Sorry for the picture overload but I wanted to show how many meals you can get out of one 12 pound turkey … 16 servings of boneless breast meat, 10 turkey patties, at least 2 or 3 turkey mole wraps or whatever you want to do with the drumsticks. And then there’s the turkey stock from the carcass. Oh, and that wingette snack.

The best part was that it was only 99 cents a pound.

PICTURE HEAVY

This year’s turkey was a frozen, young male, utility grade and weighed twelve pounds. Tasty and, as always, economical. He’s missing his left wingette and wing tip, which is what makes him utility and not Grade A.

Thanksgiving 2016 Supper – four servings just from the tenderloin roll

Leftovers – Hassleback potatoes and the rest of the swiss chard and mushrooms stuffing instead of a salad.

Because I had boned a whole chicken before, I thought I’d be able to bone this turkey too. However, I forgot all the tendons and ligaments on the drumsticks (pliers would have helped), and, my less than optimal boning knife had a hard time removing the flesh from the bone. It didn’t help that I decide to try de-boning from the front. I ended up hacking up the skin of the back.

After spending about 15-20 min on one drumstick (the guy in the video I watched did the whole turkey in 20 minutes) I gave up on boning the other drumstick.

Mostly boned turkey – Those are most of the tendons found in the drumstick, on the blue plate.

The breast on the left was marinated with garlic, dried sage and rosemary, salt and pepper and lemon zest. The one on the right was stuffed with sauteed swiss chard, mushroom and diced onions as were the 2 tenderloins (pounded flat first) in the middle. All three were tied and baked at 350 deg F for about an hour.

Close-ups of the sage and rosemary marinated turkey breast

After baking and cooling, the two breasts were wrapped up tightly in saran wrap and foil and frozen away in a large freezer bag. Each one will provide 6 servings of boneless breast meat.

The wingette was baked along with the carcass (stored away for stock) and served on Saturday … my reward for that boning job.

Drumsticks, bone in and mostly boned, seared and then braised in mole sauce.

Thighs and some of the white meat (ie drumsticks and breast trimmings) were ground up along with green onions, water chestnuts, an egg, soy sauce, 1/4 cup of seasoned Italian bread crumbs, and salt  and pepper before being formed into 10 quarter pound patties.

Ham, Potato and Corn Chowder, Chicken Breast Duo and Honeycomb

It’s fall time again and with the nip in the air, and my kitchen, I’m planning more substantial cooking projects that will warm me up.

Like this ham, potato and corn chowder I found on someone’s blog. The ingredients are similar to a previous soup I’ve posted, other than using a roux to thicken it up to the consistency of a chowder. You can add whipping or half and half cream if you want to add richness to the dish. And don’t mind the extra calories.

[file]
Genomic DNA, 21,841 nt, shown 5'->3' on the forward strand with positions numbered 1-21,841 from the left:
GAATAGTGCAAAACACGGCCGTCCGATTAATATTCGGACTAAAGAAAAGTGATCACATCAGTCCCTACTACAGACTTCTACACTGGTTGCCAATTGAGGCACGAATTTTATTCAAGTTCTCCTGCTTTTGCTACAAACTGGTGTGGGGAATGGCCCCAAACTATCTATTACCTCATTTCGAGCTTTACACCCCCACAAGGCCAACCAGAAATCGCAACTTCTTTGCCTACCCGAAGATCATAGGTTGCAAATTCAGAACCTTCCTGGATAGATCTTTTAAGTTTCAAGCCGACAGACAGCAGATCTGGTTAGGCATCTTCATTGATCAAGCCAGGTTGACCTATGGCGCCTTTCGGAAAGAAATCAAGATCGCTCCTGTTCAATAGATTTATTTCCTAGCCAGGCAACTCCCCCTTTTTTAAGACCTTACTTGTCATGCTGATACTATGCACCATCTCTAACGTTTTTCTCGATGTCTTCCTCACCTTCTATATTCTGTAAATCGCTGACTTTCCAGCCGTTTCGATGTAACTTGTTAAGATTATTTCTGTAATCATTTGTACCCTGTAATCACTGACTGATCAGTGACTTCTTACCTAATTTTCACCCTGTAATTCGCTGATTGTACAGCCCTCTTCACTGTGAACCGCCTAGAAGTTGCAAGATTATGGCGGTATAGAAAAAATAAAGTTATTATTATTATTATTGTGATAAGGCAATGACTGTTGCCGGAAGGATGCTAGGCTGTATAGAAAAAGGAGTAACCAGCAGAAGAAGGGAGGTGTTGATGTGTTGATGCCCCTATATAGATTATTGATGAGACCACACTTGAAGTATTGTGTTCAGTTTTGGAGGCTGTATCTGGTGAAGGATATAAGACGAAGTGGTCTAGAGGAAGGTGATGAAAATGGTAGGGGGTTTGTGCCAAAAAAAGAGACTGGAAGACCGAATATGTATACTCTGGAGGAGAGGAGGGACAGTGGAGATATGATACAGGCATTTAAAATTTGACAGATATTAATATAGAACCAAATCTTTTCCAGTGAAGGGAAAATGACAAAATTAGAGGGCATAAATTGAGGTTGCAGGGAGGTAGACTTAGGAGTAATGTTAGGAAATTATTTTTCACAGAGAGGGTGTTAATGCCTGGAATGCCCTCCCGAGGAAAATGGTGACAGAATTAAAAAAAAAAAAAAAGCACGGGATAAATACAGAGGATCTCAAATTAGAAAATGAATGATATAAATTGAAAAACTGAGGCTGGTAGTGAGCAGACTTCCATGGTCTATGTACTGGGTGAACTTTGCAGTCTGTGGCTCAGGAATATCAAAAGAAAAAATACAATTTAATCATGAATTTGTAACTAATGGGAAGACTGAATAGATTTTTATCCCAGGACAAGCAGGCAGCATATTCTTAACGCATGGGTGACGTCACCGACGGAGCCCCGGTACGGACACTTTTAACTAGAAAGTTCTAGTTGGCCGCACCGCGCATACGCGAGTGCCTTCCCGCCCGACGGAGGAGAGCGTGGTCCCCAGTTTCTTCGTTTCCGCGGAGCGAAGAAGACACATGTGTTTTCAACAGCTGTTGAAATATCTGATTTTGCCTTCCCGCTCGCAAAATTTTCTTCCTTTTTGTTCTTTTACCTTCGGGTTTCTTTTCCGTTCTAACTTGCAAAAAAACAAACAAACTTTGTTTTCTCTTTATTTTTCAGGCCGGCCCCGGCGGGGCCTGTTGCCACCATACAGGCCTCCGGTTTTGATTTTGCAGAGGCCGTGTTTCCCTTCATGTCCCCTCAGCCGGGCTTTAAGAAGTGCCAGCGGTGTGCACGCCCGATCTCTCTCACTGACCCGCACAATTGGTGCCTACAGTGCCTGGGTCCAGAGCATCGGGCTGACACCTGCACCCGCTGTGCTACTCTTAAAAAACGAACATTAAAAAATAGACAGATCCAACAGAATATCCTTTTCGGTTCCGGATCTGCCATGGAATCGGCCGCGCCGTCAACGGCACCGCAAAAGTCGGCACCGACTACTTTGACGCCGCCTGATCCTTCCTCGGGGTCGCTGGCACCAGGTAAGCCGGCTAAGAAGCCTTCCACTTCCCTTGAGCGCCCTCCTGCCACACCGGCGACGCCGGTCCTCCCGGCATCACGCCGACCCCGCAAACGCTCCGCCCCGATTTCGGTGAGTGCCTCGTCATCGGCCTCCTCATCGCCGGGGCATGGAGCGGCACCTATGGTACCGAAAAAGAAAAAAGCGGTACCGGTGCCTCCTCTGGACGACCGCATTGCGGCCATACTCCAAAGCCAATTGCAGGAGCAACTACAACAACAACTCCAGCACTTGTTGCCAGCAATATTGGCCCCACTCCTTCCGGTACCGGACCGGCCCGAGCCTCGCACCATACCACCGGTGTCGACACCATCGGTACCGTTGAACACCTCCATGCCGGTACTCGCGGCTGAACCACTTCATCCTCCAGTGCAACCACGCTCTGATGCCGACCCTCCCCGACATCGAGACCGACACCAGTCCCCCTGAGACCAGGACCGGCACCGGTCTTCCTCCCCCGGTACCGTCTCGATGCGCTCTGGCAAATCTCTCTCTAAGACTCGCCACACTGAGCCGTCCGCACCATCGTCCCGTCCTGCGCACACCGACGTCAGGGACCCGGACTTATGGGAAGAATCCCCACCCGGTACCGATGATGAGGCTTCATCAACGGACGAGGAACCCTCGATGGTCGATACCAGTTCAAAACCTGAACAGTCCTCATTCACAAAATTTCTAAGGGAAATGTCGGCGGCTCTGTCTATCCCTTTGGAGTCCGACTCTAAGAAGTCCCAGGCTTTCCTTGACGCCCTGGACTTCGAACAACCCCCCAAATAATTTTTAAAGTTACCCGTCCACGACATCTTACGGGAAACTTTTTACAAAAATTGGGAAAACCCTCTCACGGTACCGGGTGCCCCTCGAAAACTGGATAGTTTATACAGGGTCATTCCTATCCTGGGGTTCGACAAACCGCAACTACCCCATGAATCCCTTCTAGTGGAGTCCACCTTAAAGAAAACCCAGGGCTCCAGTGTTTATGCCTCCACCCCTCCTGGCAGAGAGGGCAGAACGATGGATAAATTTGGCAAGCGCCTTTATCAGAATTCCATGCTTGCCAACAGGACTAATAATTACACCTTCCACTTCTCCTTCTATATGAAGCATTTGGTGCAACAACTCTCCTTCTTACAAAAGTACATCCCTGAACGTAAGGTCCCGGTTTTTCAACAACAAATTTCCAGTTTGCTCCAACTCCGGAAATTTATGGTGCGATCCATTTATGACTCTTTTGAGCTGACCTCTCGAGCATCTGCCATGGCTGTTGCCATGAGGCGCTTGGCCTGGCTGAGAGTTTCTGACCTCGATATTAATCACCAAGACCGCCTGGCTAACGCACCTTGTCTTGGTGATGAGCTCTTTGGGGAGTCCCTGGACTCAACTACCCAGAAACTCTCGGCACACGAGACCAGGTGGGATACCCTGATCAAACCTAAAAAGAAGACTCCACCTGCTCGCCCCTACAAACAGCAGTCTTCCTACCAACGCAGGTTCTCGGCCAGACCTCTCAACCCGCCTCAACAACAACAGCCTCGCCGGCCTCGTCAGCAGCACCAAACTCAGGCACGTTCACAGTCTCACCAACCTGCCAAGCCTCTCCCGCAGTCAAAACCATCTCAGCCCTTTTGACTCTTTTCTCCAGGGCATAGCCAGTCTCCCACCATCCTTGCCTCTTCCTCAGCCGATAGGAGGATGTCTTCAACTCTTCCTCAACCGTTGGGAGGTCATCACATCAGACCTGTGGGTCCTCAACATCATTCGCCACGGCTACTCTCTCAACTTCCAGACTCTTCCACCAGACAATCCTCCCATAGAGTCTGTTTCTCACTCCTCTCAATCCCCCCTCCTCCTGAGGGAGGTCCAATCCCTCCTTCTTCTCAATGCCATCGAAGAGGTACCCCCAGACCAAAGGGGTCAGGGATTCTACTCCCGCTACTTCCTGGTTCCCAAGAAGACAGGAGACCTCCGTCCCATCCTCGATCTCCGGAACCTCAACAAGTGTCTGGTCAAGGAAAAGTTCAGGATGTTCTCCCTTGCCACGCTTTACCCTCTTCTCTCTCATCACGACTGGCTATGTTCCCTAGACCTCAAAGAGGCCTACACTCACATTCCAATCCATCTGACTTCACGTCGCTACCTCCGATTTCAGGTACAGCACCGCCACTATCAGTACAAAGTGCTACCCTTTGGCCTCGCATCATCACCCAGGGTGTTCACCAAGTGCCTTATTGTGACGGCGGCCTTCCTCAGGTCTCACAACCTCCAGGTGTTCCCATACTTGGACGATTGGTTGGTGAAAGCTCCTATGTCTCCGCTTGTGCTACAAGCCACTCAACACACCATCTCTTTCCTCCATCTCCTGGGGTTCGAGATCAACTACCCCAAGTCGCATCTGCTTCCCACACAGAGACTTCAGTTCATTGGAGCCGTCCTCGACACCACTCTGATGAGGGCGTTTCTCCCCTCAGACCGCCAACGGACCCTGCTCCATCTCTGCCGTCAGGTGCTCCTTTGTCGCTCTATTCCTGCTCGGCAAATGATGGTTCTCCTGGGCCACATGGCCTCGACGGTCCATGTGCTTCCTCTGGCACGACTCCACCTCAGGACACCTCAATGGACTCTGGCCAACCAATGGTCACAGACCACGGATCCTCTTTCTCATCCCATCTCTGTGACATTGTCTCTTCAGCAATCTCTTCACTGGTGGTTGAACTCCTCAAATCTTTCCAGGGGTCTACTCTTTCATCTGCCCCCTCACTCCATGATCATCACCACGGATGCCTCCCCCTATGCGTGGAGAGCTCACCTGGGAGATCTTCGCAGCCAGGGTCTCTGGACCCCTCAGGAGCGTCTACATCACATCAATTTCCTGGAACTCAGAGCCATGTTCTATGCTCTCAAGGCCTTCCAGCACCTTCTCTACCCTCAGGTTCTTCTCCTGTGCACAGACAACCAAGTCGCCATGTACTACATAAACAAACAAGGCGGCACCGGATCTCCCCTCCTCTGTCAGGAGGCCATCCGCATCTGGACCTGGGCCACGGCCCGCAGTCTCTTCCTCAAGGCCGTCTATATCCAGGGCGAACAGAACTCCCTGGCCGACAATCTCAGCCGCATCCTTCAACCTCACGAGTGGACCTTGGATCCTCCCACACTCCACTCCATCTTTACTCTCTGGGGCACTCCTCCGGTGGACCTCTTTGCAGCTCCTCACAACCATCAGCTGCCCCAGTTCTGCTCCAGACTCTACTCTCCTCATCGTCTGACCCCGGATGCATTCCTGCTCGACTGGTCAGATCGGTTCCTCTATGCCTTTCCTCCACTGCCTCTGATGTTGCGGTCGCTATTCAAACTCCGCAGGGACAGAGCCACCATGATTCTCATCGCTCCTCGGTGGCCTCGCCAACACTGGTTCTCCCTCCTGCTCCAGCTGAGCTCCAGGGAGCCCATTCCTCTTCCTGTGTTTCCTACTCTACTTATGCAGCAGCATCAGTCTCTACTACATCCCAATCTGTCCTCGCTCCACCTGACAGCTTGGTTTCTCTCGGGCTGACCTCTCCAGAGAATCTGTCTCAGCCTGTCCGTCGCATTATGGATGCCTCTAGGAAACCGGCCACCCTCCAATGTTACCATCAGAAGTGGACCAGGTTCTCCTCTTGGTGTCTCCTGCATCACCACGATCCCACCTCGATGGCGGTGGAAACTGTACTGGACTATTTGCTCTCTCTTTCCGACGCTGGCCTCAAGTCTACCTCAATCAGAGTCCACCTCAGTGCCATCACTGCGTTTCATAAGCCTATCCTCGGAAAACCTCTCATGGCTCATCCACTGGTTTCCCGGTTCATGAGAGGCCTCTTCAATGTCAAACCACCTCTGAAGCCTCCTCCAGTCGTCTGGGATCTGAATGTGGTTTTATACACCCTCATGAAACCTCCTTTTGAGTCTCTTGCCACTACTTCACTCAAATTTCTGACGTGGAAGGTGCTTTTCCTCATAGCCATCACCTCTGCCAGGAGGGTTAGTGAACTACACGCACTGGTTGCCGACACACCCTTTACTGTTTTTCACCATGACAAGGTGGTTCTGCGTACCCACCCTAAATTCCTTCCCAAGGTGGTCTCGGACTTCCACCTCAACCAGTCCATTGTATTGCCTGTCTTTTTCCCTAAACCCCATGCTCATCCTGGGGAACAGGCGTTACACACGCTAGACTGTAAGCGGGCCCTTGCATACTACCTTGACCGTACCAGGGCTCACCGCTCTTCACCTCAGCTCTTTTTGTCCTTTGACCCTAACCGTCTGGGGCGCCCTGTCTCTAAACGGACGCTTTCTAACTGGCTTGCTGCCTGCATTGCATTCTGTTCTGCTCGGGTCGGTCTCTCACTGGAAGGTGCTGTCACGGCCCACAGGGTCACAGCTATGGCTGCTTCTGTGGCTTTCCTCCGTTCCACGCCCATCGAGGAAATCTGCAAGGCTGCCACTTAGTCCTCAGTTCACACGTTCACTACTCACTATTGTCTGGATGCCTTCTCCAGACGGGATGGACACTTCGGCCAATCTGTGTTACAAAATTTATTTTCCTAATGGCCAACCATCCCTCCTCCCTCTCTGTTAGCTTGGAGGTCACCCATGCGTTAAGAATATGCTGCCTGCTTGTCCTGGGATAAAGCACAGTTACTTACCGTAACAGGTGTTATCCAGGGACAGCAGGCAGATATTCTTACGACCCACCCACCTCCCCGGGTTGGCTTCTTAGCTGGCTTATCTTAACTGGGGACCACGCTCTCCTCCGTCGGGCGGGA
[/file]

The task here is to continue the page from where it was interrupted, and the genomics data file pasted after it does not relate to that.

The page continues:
In the meantime, however, I thawed out the last of the boneless, skinless chicken breasts from my freezer (1 pound in total) and turned them into chicken and kale pesto spaghetti

… and a fast and tasty marinated Middle Eastern dish on skewers called chicken tawook.

Both are dishes I’ve made before so no recipes.

I recently got a late afternoon craving for something sweet and whipped up this variation on a peanut brittle. Honeycomb is a nut free toffee in which, similar to a brittle, baking soda is added to a caramelized sugar mixture. The sugar used and, most importantly, the amounts of baking soda added vary. The extra baking soda used in the honeycomb creates lots of bubbles resulting in a sponge-like texture that shatters in your mouth as your crunch down on it. I started with a brittle recipe but added an additional teaspoon of baking soda. Next time, I’ll make a traditional honeycomb with brown sugar and molasses in place of the white sugar and corn syrup I used.

NOTE: DO NOT disturb your molten sugar mixture once you’ve poured it out onto your buttered or greased baking pan in order to even it out. You’re flattening out all of those lovely bubbles if you do so.

In Memory of Summer: Strawberry Summer Flan and Chili Cheese Dogs

When my brother and I were kids, my mom would make us this simple sponge cake topped with fresh strawberries and strawberry jello to set them onto the cake, in the summer. We loved it. Sometimes she’d make sweetened whipped cream to dress it up. I made a very fancy version which I posted here.

However, with the arrival of the cool fall weather, I was struck by nostalgia for the taste of summer which is one of the reasons why I gave this the title above.

Cake, jello, strawberries and whipping cream

Or just the jello and strawberries

Hot dogs aren’t just for summer barbecues. Transform regular or jumbo dogs cooked in the oven into chili dogs.

Your younger kids may be full with just the chili dog and a few fries, but throw in some raw broccoli and ranch dip for the teens and adults.

The jumbo dog above was served in the last regular hot dog bun I had but I used a bakery subway bun below.